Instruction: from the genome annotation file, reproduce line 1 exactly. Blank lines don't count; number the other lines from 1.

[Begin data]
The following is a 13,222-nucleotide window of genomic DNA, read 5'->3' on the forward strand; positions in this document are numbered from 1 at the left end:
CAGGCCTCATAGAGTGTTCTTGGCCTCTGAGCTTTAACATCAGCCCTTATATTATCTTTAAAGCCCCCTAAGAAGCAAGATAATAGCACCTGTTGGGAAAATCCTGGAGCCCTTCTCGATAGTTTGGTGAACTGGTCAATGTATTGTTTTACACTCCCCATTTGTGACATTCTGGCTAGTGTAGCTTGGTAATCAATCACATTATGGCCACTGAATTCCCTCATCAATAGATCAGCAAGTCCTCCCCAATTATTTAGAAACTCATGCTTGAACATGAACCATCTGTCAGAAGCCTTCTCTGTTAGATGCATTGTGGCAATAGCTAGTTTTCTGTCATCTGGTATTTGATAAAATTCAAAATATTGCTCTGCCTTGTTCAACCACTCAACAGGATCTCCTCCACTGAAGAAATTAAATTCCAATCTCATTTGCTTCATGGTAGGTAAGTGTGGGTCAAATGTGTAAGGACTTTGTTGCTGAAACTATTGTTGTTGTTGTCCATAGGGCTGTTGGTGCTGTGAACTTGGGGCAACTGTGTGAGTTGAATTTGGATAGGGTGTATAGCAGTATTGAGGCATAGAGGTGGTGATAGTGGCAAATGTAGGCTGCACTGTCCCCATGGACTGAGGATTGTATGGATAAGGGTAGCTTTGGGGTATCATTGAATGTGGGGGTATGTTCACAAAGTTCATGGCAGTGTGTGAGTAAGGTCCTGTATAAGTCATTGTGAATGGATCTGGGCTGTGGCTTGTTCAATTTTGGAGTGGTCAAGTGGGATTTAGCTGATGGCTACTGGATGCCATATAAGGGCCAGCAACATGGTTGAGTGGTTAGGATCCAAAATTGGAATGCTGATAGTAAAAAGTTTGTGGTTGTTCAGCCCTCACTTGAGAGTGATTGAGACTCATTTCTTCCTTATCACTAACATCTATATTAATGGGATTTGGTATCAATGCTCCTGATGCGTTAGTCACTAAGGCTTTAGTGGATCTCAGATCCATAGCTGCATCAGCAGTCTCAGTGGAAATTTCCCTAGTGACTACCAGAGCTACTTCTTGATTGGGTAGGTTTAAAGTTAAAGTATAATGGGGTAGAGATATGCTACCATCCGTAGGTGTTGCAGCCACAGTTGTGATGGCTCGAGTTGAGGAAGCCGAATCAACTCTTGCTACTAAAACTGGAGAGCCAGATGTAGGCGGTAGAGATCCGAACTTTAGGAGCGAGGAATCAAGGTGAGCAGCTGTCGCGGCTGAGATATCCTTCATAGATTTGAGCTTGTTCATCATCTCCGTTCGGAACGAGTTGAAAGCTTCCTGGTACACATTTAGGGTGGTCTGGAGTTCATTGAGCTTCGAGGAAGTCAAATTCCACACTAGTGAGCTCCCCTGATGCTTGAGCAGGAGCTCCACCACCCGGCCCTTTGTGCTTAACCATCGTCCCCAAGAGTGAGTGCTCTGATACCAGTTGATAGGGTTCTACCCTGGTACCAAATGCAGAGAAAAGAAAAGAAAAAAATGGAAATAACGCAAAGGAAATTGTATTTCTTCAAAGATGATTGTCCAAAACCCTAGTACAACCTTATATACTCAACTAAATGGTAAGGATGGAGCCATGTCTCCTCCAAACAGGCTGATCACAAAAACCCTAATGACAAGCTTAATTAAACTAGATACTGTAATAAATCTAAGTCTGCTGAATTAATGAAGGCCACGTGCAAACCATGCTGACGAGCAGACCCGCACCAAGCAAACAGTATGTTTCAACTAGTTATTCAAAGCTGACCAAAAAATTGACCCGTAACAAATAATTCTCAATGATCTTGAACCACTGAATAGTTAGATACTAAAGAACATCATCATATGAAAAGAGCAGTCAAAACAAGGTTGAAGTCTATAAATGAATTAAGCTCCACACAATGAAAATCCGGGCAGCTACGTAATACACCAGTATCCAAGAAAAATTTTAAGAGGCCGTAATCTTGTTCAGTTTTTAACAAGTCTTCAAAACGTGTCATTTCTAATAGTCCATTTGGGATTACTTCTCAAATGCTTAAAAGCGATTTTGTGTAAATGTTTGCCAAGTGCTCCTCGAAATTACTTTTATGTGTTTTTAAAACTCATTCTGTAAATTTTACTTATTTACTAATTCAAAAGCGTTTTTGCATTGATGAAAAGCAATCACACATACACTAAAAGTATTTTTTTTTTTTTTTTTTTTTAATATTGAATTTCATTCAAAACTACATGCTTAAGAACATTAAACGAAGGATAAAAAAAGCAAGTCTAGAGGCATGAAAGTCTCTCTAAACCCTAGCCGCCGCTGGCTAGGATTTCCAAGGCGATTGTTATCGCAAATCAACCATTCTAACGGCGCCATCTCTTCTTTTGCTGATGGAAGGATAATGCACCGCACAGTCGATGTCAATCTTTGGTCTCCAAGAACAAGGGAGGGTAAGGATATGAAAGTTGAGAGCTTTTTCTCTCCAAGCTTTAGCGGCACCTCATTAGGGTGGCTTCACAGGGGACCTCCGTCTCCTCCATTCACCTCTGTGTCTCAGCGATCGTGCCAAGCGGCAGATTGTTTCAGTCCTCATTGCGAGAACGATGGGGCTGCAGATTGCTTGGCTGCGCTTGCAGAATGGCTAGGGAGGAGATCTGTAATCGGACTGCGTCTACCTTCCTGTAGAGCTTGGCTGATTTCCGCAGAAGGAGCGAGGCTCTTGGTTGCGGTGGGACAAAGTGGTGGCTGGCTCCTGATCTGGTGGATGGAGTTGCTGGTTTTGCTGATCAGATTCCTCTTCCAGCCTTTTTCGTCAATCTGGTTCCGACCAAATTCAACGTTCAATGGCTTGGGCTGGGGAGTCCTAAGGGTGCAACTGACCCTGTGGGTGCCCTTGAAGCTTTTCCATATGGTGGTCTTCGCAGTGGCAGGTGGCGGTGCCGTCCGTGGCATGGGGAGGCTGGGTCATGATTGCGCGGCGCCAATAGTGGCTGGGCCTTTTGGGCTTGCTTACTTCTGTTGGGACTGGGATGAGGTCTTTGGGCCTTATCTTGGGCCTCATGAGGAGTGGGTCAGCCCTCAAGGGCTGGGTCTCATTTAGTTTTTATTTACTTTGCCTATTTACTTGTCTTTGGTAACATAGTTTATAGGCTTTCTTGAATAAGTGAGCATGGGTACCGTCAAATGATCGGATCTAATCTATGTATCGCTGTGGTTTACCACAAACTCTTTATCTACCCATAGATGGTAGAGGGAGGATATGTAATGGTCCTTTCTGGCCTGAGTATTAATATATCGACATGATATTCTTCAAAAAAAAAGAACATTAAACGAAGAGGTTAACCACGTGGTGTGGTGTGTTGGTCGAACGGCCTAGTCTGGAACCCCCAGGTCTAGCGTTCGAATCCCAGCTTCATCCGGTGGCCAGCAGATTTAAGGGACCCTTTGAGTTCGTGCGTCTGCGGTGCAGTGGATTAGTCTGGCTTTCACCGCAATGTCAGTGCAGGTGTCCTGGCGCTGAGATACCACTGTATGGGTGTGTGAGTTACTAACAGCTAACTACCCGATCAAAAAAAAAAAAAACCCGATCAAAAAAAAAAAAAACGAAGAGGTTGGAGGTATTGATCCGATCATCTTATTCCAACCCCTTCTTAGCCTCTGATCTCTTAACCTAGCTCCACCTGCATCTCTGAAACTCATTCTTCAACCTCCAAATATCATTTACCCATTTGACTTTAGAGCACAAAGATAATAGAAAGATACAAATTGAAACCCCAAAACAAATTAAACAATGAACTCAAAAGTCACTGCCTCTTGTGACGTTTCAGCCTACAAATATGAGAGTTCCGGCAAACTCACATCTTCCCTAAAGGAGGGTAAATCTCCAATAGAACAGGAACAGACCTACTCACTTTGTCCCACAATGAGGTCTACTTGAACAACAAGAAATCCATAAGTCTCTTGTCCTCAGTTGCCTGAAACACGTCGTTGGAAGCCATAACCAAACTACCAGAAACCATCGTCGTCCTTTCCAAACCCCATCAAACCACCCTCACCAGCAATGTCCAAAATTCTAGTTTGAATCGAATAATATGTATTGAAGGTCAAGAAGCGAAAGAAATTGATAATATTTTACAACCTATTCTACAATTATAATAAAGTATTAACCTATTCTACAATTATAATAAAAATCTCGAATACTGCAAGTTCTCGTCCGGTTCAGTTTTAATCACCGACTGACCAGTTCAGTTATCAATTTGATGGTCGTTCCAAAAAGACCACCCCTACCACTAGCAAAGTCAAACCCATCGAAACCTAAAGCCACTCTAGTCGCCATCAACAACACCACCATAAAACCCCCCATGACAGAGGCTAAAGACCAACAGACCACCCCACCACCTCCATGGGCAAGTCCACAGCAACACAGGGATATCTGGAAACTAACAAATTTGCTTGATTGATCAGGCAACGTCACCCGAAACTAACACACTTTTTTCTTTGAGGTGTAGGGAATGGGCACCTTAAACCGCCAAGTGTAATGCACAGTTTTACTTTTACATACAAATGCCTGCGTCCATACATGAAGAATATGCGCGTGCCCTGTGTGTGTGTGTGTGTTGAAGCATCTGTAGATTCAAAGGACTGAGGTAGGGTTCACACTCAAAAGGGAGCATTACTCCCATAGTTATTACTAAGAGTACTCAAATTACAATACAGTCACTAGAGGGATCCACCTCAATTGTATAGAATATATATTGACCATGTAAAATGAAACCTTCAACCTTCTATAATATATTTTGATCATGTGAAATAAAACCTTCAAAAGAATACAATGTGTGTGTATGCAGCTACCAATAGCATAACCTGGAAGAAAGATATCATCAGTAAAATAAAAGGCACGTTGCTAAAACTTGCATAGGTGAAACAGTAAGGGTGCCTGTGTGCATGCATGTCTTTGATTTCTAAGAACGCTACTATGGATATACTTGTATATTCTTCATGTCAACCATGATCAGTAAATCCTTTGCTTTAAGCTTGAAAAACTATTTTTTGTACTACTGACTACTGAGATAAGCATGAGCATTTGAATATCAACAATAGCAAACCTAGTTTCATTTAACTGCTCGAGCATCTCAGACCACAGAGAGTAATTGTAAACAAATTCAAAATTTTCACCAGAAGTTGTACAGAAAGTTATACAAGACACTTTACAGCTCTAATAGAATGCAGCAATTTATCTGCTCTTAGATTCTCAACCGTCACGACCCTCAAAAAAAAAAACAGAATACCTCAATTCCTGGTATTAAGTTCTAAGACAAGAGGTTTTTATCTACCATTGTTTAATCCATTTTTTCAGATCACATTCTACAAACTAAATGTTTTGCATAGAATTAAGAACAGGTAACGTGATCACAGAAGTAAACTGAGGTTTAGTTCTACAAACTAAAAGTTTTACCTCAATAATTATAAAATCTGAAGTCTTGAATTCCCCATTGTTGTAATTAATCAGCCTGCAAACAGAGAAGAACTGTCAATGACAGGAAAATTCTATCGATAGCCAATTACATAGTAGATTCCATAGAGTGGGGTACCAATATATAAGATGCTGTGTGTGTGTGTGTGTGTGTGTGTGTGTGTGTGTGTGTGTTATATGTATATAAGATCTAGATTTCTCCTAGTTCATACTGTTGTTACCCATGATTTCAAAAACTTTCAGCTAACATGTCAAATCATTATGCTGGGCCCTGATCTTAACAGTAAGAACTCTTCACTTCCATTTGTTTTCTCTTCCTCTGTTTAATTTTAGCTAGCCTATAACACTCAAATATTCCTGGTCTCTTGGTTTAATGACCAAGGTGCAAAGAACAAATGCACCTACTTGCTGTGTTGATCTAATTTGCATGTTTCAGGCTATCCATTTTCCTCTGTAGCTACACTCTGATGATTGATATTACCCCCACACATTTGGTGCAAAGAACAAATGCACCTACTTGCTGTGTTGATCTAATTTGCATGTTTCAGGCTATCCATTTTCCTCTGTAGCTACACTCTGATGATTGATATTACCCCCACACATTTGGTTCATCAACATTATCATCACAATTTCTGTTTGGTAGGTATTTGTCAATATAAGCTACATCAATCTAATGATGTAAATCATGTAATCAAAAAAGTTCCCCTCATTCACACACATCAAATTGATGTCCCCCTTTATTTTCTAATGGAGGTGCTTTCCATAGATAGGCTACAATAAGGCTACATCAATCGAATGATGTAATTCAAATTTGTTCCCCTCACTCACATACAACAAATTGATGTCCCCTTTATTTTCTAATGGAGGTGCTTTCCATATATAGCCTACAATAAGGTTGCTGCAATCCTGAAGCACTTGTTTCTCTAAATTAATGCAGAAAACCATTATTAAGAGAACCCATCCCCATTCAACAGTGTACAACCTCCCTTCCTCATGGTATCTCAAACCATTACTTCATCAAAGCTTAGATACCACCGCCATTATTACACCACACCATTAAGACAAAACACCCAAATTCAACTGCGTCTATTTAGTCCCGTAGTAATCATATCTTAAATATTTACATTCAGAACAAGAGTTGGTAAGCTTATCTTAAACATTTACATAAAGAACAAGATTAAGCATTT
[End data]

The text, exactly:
The following is a 13,222-nucleotide window of genomic DNA, read 5'->3' on the forward strand; positions in this document are numbered from 1 at the left end: